FAQ – Volunteers
- What is the Volunteers in Police Service Program?
- What is a volunteer in police service?
- How do I sign up to become a volunteer in police service?
- How can I find a VIPS program in my community?
- Are there requirements to volunteer with a law enforcement agency?
- Will a law enforcement agency be able to use my skills and expertise?
- How will I benefit from volunteering?
- What is the Citizen Corps?
The Volunteers in Police Service (VIPS) Program is a national program that serves as a gateway to resources and information for and about law enforcement volunteer programs of all kinds. The program's ultimate goal is to enhance the capacity of state and local law enforcement to utilize volunteers.
The VIPS Program defines a volunteer in police service as someone who performs service for the department without promise, expectation, or receipt of compensation for services rendered. This includes individuals completing unpaid internships, unpaid chaplains, persons providing administrative support, persons who are unpaid reserve officers and persons involved in an Explorer Post, among others.
The national VIPS Program does not recruit or place volunteers. Potential volunteers are screened and placed by state, tribal or local law enforcement agencies that offer volunteer opportunities.
You can search the VIPS directory of registered programs here. The directory includes contact information and a description of volunteer opportunities available. If you do not find a law enforcement agency in your community in the directory, contact the agency directly to find out if they have a volunteer program.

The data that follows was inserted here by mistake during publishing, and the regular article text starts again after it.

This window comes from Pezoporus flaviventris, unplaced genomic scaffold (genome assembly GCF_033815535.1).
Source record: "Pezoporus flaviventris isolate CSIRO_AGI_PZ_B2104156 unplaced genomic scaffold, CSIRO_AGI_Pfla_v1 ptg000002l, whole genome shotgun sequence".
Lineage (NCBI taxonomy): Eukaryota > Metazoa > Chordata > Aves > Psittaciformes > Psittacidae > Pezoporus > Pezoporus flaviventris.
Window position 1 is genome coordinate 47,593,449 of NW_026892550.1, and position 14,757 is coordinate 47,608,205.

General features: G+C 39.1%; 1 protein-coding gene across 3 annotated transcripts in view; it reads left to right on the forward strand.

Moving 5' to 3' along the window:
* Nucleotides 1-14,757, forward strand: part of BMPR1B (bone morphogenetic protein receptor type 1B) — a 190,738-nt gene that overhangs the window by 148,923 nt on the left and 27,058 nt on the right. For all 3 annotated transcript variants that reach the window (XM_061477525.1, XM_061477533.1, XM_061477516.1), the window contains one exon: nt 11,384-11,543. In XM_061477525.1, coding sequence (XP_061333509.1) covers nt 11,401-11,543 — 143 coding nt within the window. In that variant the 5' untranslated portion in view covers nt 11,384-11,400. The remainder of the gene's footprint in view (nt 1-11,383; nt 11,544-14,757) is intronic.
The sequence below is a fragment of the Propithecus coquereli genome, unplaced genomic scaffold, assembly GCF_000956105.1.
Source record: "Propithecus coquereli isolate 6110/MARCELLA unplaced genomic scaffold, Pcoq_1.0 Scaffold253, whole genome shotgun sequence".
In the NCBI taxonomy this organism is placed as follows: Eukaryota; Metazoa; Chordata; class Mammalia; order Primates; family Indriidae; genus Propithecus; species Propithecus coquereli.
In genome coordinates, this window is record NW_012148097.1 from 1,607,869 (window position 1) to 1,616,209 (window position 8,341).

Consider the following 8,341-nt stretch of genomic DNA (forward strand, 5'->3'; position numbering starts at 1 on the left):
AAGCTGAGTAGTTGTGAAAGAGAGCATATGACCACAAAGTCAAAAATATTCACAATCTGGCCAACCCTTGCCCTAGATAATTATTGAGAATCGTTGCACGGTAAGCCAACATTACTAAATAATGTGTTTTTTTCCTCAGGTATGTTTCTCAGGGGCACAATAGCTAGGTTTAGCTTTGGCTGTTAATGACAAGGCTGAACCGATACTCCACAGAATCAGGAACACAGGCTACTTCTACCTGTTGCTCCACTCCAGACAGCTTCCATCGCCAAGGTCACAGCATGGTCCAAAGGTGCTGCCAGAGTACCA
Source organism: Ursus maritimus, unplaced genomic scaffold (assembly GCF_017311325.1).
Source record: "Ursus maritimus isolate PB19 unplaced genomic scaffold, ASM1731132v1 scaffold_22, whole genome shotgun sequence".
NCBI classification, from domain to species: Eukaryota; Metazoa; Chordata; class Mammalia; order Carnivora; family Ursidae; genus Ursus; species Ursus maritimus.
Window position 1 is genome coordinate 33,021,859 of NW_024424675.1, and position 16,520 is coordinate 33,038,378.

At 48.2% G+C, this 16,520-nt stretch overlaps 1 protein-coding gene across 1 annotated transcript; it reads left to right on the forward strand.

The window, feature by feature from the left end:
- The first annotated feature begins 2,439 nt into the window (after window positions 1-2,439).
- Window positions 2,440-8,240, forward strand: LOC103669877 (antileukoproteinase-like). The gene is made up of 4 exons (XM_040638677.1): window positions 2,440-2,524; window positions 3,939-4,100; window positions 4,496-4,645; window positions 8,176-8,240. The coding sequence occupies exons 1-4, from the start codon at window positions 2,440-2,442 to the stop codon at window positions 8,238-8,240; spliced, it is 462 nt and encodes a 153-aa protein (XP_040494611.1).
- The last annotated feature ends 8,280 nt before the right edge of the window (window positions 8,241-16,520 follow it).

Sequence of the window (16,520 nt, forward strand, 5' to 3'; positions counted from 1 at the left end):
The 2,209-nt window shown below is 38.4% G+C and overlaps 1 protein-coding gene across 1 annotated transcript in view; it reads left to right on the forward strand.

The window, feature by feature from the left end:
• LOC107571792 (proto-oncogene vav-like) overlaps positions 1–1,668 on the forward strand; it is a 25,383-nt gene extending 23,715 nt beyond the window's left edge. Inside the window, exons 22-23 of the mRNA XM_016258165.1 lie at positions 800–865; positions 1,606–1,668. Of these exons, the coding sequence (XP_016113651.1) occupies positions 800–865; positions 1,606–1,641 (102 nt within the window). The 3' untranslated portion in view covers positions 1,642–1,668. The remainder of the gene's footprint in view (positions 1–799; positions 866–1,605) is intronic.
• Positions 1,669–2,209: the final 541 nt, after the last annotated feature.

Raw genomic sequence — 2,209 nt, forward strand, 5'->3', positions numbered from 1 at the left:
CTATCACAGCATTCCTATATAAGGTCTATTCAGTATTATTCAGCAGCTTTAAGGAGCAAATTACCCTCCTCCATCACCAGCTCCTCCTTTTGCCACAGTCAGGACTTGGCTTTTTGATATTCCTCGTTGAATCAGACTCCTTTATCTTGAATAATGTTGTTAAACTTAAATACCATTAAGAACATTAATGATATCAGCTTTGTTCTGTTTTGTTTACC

Policies for law enforcement-based volunteer programs will differ from agency to agency. Most volunteer programs will require a background check. There may also be requirements based on age, background and availability. You should check with the agency’s volunteer coordinator to find out any special requirements.
Law enforcement agencies seek a variety of skills. When you apply, you will be screened and interviewed by the agency to determine your skills, talents, and knowledge. A volunteer coordinator will then determine if there is an appropriate volunteer position for you.
Volunteers have the opportunity to give back to their country, their state, and their city through the hours they volunteer. Volunteers gain invaluable insights into our nation's law enforcement system and how it works. Volunteers have the opportunity to improve the quality of their local law enforcement service through their work, their attitude, and ideas for improving programs.
Citizen Corps was created to help coordinate volunteer activities that will make our communities safer, stronger, and better prepared to respond to any emergency situation. It provides opportunities for people to participate in a range of measures to make their families, their homes, and their communities safer from the threats of crime, terrorism, and disasters of all kinds. It is comprised of five programs (Neighborhood Watch, Medical Reserve Corps, Community Emergency Response Teams, and Volunteers in Police Service) and affiliate organizations. Citizen Corps activities are coordinated at the local level by Citizen Corps Councils.